The Correct Way to Log and Transfer Single .mts/.m2ts files to Final Cut Pro
You may find that Final Cut Pro is very picky in importing videos, for example, one can import AVCHD files using camera import, but can't import them by selecting the single .mts clips. This article is trying to explain why FCP does not read your AVCHD contents properly and guide you how to import individual .mts/.m2ts video to Final Cut Pro 6, 7, X.
Final Cut Pro 7 (and any previous version) does not have native editing support for AVCHD footage. When working with AVCHD recordings in Final Cut Pro, the first thing you need to do is ingesting AVCHD in the Log and Transfer window, where you transcode H.264/AVC to an Apple ProRes codec or the Apple Intermediate Codec, both are natively supported by Final Cut Pro. Final Cut Pro X contains improved, but not complete AVCHD support. Furthermore, keep in mind that we can't import .mts/.m2ts files directly from the Finder. If you navigate to them from the Import dialog, it will have them grayed out. FCP doesn't work with them directly, you must import MTS/M2TS files directly from the camera, from a memory card (with the original file structure in place), or from a camera archive. But having to use camera archives is too much trouble.
The real way to import single .MTS/.M2TS videos to Final Cut Pro:
We just need a way with no require with ingest supported with additional software and no use camera archives method. To achieve the goal, Brorsoft MTS/M2TS Converter for Mac is recommended for you, with this you can achieve the individual .mts to Final Cut Pro conversion. It's designed directly to convert AVCHD.MTS/.M2TS (1080p60/50 included) to FCP natively supported Apple ProRes. So no matter the AVCHD files are single .MTS files or directly from your camera, you can transfer it to FCP compatible formats and directly import it to FCP for easy editing. Plus, this Mac AVCHD converter also supports converting AVCHD MTS footage to iMovie, Adobe Premiere, Avid Media Composer, Final Cut Express and more to meet your needs. What's more, some easy-to-use editing features like trimming, cropping, adding watermark, deinterlacing, etc are combined with the convert program. Now, follow the step-by-step guide transcoding single .MTS/M2TS to Final Cut Pro.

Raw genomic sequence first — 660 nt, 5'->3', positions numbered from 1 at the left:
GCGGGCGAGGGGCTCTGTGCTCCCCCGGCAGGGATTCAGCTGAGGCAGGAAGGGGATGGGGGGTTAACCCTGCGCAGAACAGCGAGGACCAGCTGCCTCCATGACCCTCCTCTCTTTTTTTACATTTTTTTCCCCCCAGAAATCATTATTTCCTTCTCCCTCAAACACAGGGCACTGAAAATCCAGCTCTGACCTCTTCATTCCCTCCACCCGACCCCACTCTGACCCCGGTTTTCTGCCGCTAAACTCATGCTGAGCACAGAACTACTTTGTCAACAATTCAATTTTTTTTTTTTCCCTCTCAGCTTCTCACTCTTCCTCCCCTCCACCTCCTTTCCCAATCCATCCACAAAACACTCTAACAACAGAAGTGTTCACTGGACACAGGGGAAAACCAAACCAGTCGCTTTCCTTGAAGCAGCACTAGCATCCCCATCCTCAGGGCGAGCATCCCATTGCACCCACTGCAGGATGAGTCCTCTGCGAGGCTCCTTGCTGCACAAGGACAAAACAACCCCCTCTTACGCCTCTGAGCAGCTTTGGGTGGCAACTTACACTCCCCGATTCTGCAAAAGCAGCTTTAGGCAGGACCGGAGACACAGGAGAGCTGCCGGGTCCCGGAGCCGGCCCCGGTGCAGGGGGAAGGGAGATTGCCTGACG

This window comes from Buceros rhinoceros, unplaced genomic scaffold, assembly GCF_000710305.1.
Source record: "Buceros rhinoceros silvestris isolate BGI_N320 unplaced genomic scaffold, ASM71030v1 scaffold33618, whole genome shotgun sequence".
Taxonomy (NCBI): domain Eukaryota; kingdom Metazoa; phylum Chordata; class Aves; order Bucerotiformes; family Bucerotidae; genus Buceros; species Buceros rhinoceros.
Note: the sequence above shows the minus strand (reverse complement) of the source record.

Free Download the AVCHD Converter Mac:
( Note: Click here for OS X 10.5)
Step 1: Install and run the Mac MTS to FCP Converter, you can click "Add Video" button (or "Add from folder") to load AVCHD MTS source files.
Step 2: Click on "Format" bar and set a FCP friendly format in dropdown-list. You are advised to "Follow Final Cut Pro" template and "Apple ProRes 422 (*.mov)" format.
Step 3: Click the "Settings" button and customize proper video/audio parameters if necessary. Video size, bitrate and fame rate are flexible and can be adjusted as you like. Usually 1920*1080 video size and 30fps video frame rate are recommended for FCP editing.
Step 4: Click "Convert" to start converting the MTS/M2TS to Apple ProRes 422 codec. After conversion just click the "Open" button to locate converted video files for FCP post-production seamlessly.
Step 5: Launch Final Cut Pro 7/FCP 6, choose File >> Import >> Files..., and browse to where you save the converted AVCHD clips to. Choose the videos that you'd like to add.
Additional Tips and Tricks for the Mac MTS/ M2TS to ProRes Converter app:
1. Thumbnail- click "Snapshoot" button when previewing the video. Click "Option" to set the image format of screenshots.
2. Deinterlace- click "Editor", switch to "Effect" tab, find "Deinterlacing" box, and check it to eliminate interlacing lines.
3. Combine files together- check the files to be merged in file list and check "Merge into one" box beside "Settings" button.
4. Trim a section of the movie- click "Editor", switch to "Trim" tab, and input time point in start and end box.
5. Auto shutdown- click "Option" menu and check "Shut down the computer after conversion" before conversion starts.
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